Thursday, May 27, 2010

Things Are Good

We are counting down the days until we head back to the U.S.!! ONE WEEK from Friday, and we'll be in D.C. We get in late on Friday afternoon, and the next day we'll drive to Ocean City, NJ, where we've rented a beach house not far from Hubby's parents. This is our FIRST family vacation! I'm so excited, the kids are so excited, we just can't wait. I've scoped out a nice-looking seafood restaurant, and all I can think about is crab cakes and steamed clams--yum!

I also checked out the Ocean City Chamber of Commerce site and found some really great information about family activities offered on an almost daily basis. They have a Farmer's Market every Wednesday, Family Day on Thursdays (with face painting, pony rides, etc.), and a Family Film Night. For the first time, I feel like all that we've been working for in the past year, all that we've lived with, dealt with, and gone through is finally paying off in a wonderful reward for us as a family, and it feels great! The budget looks good; we'll actually be able to enjoy ourselves and not worry about every single penny (though we *are* still on a budget).

Now that the dissertation is finished, I've been able to return to the gym after over a year of not exercising. Ouch, at first. But now? I'm doing lots of cardio in addition to weight training, and for the first time ever, I'm working on my upper body strength. I can see definition in my arms! Who knew? I'm working on getting rid of that double-wave thing that happens underneath my arm with the jiggly bits. I'm really enjoying the added energy that regular workouts have given me, and losing some inches has helped me get back into some clothes I haven't worn since before I was pregnant with Amelia.

I have an article officially in the works! By in the works, I mean that a colleague has read it, offered advice and suggestions for revision, and within the next 6 weeks, it will go out to a journal. This will be my first time submitting an article, and I'm completely prepared for rejection. I also have a project in the works for submission to a collection on Gender, Authorship, and Space in Britain, 1660-1820. I feel good about the project because it's not wrapped up in whether or not it's accepted to this collection. That is, even if it doesn't get accepted, it's a project/subject I want to pursue further as my second book project (eventually).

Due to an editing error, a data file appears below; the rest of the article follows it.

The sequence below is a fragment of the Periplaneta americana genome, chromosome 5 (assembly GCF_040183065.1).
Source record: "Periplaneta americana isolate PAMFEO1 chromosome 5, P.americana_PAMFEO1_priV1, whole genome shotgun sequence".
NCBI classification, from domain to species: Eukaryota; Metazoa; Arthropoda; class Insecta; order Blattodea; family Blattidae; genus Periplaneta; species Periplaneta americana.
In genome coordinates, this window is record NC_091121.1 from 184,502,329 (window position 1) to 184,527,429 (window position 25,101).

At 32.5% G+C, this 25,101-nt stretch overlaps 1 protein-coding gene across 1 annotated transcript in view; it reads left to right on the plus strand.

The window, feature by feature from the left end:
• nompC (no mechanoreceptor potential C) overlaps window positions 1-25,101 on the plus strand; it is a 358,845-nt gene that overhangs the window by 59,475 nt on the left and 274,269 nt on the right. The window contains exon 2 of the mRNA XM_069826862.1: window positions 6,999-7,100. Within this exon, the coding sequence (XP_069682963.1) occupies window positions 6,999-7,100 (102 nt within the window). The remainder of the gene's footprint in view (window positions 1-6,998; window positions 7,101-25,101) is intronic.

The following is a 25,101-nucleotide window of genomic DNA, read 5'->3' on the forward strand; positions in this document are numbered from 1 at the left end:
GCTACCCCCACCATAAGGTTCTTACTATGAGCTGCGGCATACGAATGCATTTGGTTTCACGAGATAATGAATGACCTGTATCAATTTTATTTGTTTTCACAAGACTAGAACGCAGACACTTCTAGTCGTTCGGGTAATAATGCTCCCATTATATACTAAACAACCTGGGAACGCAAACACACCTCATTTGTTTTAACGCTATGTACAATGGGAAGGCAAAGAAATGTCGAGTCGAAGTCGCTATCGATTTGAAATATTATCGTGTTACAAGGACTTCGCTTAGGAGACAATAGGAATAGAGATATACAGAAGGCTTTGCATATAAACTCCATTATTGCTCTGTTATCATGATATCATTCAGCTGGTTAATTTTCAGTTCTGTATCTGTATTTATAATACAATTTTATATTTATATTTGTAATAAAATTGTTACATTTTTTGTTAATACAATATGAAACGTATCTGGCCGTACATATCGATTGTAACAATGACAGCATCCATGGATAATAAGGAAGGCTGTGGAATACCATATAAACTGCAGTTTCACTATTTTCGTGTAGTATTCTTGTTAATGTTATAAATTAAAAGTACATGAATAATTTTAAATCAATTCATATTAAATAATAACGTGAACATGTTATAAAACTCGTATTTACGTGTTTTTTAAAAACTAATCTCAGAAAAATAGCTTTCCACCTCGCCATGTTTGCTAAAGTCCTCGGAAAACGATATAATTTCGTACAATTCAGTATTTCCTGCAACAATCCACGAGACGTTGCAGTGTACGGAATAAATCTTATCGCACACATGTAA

I had my first fender-bender in Doha yesterday. Really, it was just a bump, everyone is fine, and it was totally my fault. I turned around to hand a bottle or toy to Amelia in her car seat, my foot slipped off the brake a bit, and we "tapped" the car in front of us. It was a tiny Lancer, so it cracked and dented the rear bumper. Long story short---everything is fine because the manager of the driving institute (to whom the car belonged) saw someone lightly bang the dent out and decided they could fix it themselves, "No need to go to the police station Madam."

Me: "Why not?"
Him: "We can fix it here."
Me: "Are you sure? Can I pay you?"
Him: "Yes, I'm sure..Don't worry, it is my pleasure Madam."
Me: "God bless you! Thank you so very much, and I'm very sorry."

What could have cost God knows how much time and money and confusion and stress just dissolved in a matter of a few minutes. Oh Karma Gods, I am so completely in your debt!

Things are starting to feel like the surface of the sun here---average temp of 105-113 degrees--so we do very little outside, except go to the pool early in the morning of after the sun goes down. Everything seems to have slowed down, the traffic, school, the workload, so we've had a chance to re-group as a family, which has been very nice. With the exception of the 14-hour flight in economy with three kids, I'm looking forward to just about everything about our summer break!

Sunday, May 16, 2010

Some answers

After going back to the books on ADHD and consulting some of the most recent studies done on the medication Hannah was switched to in January, I have no doubt whatsoever that at least some of her behavior is a result of the medication (Concerta). In addition, I found out that bullying has been linked to ADHD in children her age (though being bullied is often more likely the case). I should have mentioned in my previous post that this behavior, as far as we know, has been isolated to her relationship with one friend. We don't have any knowledge of her treating other kids like this, which is why the girl's mother thought, at first, that Hannah's behavior was a result of Hannah being so very comfortable in that friendship (i.e. "fighting like sisters" kind of thing).